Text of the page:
NCAA Tournament 2011: 5 Mistakes People Make Filling Out a Bracket

Thad NovakCorrespondent IMarch 16, 2011

NCAA Tournament 2011: 5 Mistakes People Make Filling Out a Bracket

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    With just one more day to fill out brackets for the 2011 NCAA tournament, basketball fans around the country are looking for an edge.

    There is, of course, no sure recipe for success in picking the tournament winners, but being aware of some common pitfalls can't hurt. 

    Here are five ways a bracket can go wrong, with some possible examples from this year's field of where those mistakes might lead a fan astray.

5. Power-Conference Bias

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    Seeding aside, most fans are always going to have a certain amount of bias in favor of the major-conference teams, if only because of their advantage in national TV exposure.

    No matter how many Gonzagas and George Masons make great runs in March, it can be tough to pick against the team that survived a season of being battered around by Michigan and Ohio State.

    Last year’s second round, which saw Northern Iowa stun top-seeded Kansas, provides a classic example.

    Had the Panthers been a similarly-talented squad out of the Pac-10 (for example), their win wouldn’t have felt nearly as shocking, and they’d probably have appeared on a few more brackets as a result.

This Year's Example: Marquette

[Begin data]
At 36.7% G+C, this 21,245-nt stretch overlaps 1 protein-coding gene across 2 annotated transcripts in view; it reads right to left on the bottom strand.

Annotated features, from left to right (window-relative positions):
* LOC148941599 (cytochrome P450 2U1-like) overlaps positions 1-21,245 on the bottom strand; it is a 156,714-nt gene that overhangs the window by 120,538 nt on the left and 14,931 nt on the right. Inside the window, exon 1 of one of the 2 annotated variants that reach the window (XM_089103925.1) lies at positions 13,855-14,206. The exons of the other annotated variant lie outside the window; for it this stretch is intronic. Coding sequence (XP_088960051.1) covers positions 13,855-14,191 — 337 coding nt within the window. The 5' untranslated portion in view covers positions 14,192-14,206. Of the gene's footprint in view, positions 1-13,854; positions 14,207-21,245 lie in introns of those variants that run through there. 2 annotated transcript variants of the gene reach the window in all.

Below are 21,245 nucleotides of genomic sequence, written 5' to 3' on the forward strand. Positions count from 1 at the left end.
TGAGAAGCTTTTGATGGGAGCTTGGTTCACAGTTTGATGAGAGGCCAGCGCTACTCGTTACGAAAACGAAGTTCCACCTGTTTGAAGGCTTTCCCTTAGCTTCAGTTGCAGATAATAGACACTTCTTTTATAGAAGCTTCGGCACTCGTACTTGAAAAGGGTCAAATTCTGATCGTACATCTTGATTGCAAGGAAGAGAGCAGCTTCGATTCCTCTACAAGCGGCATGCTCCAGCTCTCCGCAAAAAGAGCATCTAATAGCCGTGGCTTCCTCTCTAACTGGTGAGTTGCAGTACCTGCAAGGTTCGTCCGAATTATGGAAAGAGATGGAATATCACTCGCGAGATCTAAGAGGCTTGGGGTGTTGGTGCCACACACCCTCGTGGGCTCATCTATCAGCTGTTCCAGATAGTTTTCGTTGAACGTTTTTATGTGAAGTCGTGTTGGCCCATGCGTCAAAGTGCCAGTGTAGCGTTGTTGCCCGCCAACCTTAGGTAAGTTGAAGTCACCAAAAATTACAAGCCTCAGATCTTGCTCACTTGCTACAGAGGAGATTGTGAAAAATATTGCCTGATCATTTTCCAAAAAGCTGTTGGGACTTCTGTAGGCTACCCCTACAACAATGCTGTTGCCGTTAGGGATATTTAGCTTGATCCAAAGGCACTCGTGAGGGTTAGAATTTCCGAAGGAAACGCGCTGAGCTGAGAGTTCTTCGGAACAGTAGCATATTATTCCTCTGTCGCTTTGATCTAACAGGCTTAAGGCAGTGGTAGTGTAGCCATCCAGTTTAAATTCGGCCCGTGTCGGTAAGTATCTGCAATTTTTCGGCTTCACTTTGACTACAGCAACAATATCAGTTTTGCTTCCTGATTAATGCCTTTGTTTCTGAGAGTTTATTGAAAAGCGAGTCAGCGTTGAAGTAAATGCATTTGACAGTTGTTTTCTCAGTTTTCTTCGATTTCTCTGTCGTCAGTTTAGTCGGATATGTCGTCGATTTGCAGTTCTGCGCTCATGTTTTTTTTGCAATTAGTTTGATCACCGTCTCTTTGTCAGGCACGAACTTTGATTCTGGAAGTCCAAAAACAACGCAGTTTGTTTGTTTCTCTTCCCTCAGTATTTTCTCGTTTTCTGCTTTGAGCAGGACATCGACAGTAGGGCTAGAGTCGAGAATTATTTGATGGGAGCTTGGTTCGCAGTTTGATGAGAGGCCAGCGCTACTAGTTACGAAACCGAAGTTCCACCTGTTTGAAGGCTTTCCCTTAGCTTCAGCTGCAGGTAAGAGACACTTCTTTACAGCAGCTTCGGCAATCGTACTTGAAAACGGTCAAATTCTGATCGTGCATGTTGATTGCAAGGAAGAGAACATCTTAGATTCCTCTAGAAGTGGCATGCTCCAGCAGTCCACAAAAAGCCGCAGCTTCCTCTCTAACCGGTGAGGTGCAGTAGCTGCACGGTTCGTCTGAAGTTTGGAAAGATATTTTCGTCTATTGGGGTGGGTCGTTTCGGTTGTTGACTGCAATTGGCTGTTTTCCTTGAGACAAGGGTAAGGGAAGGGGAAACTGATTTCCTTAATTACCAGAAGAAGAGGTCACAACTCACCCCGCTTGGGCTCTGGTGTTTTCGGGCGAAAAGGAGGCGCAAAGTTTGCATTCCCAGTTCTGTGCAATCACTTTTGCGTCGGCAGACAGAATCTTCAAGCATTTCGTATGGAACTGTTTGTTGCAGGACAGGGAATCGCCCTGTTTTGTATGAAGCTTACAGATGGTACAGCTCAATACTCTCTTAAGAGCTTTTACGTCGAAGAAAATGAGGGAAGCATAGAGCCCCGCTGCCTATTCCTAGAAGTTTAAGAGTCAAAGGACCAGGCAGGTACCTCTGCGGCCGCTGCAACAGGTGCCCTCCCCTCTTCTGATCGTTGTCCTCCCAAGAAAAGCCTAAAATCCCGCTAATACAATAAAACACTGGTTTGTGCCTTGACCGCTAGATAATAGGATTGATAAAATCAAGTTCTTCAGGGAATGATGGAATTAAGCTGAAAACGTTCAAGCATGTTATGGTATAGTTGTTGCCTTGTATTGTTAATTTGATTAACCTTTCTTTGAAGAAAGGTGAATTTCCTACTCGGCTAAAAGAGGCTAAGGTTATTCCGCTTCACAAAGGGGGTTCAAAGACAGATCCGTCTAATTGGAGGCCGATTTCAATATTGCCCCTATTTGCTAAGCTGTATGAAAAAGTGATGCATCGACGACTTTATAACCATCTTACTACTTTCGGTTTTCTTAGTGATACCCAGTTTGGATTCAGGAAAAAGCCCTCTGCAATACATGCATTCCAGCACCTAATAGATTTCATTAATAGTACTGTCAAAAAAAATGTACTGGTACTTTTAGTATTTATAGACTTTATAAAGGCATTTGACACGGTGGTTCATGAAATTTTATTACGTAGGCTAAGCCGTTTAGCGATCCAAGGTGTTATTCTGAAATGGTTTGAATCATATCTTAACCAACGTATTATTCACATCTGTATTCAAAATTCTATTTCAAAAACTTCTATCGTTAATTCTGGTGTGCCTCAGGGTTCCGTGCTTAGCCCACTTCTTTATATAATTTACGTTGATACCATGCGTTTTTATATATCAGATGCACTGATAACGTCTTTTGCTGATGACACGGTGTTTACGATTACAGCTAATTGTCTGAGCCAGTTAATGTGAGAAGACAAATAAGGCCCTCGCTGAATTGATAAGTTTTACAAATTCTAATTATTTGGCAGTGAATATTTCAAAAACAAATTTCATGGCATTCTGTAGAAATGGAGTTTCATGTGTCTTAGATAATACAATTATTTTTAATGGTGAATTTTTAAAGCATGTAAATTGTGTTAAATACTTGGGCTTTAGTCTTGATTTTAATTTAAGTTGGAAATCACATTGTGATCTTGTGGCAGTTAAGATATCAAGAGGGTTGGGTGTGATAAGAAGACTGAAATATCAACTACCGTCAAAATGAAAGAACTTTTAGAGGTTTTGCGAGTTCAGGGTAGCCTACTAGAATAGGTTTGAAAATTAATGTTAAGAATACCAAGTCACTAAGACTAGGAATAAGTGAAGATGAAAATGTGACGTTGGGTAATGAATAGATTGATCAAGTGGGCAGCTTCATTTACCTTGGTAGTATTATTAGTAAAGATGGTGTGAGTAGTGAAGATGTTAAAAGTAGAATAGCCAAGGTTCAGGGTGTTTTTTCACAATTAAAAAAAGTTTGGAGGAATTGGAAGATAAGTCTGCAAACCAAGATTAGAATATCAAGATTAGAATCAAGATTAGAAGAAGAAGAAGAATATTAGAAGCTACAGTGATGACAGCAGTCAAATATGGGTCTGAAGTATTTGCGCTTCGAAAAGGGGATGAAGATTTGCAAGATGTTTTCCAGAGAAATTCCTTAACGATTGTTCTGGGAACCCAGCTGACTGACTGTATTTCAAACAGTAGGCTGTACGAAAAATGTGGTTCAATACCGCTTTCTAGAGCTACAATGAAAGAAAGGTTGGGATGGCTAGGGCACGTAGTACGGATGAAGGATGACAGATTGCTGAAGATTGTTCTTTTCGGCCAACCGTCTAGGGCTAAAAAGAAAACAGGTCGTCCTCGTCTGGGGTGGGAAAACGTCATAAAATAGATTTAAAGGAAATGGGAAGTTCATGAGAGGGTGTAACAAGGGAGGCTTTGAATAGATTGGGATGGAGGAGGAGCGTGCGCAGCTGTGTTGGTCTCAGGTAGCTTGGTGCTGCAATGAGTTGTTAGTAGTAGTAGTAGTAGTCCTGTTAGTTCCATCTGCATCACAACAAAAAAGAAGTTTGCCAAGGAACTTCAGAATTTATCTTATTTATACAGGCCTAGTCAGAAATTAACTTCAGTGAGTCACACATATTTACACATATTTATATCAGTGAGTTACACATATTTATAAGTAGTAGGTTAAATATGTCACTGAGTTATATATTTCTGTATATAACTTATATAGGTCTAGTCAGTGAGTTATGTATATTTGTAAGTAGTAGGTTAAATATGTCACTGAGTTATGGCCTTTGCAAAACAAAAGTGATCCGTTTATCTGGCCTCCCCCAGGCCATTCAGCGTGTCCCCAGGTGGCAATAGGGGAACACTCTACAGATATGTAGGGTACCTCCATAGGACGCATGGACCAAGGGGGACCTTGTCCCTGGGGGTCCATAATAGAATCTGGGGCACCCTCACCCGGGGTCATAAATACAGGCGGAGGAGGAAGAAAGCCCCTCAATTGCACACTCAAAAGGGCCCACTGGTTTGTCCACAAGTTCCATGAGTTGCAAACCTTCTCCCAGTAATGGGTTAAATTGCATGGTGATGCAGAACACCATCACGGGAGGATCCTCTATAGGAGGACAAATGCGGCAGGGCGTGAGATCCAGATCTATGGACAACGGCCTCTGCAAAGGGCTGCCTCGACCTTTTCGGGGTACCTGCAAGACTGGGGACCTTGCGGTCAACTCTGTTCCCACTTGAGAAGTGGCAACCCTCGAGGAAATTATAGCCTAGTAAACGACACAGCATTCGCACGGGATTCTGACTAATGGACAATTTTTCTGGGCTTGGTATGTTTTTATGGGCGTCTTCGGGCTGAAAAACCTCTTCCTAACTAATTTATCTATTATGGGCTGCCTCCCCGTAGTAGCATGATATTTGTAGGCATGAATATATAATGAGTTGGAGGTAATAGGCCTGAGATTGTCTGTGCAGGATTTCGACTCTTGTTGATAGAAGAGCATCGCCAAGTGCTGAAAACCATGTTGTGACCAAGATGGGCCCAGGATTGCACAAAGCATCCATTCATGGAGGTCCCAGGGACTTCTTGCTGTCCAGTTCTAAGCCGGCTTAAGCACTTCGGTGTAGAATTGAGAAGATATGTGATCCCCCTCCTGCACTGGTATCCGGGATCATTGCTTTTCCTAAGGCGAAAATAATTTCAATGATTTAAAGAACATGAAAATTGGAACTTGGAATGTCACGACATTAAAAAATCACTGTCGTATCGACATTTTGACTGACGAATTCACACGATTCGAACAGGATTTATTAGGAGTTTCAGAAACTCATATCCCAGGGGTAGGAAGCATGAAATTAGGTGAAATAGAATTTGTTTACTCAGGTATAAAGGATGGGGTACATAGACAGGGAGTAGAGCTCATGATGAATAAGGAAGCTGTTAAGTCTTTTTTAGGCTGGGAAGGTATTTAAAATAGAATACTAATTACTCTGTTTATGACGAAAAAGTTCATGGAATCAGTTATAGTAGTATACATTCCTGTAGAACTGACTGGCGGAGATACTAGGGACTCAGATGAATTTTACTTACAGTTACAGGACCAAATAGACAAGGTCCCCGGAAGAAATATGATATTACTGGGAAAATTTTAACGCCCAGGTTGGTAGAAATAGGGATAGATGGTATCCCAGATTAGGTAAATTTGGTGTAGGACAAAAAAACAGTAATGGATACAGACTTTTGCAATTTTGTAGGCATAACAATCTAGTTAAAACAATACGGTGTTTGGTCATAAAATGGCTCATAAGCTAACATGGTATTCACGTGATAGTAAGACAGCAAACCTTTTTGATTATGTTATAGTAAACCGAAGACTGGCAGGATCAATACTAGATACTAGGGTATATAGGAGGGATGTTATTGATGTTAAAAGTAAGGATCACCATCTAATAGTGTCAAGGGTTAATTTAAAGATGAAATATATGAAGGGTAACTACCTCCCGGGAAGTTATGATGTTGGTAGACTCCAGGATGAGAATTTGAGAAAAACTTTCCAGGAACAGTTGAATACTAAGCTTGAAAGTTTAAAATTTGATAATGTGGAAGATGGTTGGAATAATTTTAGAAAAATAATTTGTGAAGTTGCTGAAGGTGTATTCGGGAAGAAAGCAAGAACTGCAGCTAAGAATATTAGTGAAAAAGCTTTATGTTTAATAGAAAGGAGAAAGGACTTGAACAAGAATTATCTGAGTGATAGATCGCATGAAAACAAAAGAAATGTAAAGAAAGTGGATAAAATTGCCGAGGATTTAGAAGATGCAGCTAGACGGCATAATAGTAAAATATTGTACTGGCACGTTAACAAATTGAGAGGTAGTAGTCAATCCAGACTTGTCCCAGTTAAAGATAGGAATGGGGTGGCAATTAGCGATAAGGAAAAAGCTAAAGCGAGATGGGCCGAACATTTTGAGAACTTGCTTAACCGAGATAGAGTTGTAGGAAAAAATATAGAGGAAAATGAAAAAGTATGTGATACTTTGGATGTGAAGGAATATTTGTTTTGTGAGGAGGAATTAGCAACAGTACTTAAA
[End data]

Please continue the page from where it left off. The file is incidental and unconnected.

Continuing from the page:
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    Naturally, the Big East and its record 11 teams in the field provide the most opportunities for this issue to surface.

    Big East squad Marquette, an 11th seed against perennially overlooked sixth seed Xavier, could be one team that gets over-picked on the strength of its conference foes.

    To be fair, Marquette has the defensive toughness to be a plausible pick over the Musketeers on its own merits. Still, fans who assume that the Golden Eagles are the team to beat purely because they survived the Big East crucible may not like the results.

4. Counting Too Much on One Player

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    Guaranteed offense is always a good thing in a one-and-done tournament, as UConn’s Kemba Walker just demonstrated.

    However, the allure of the unstoppable go-to guy can sometimes lead to over-picking a team that has deficiencies at other spots on the floor.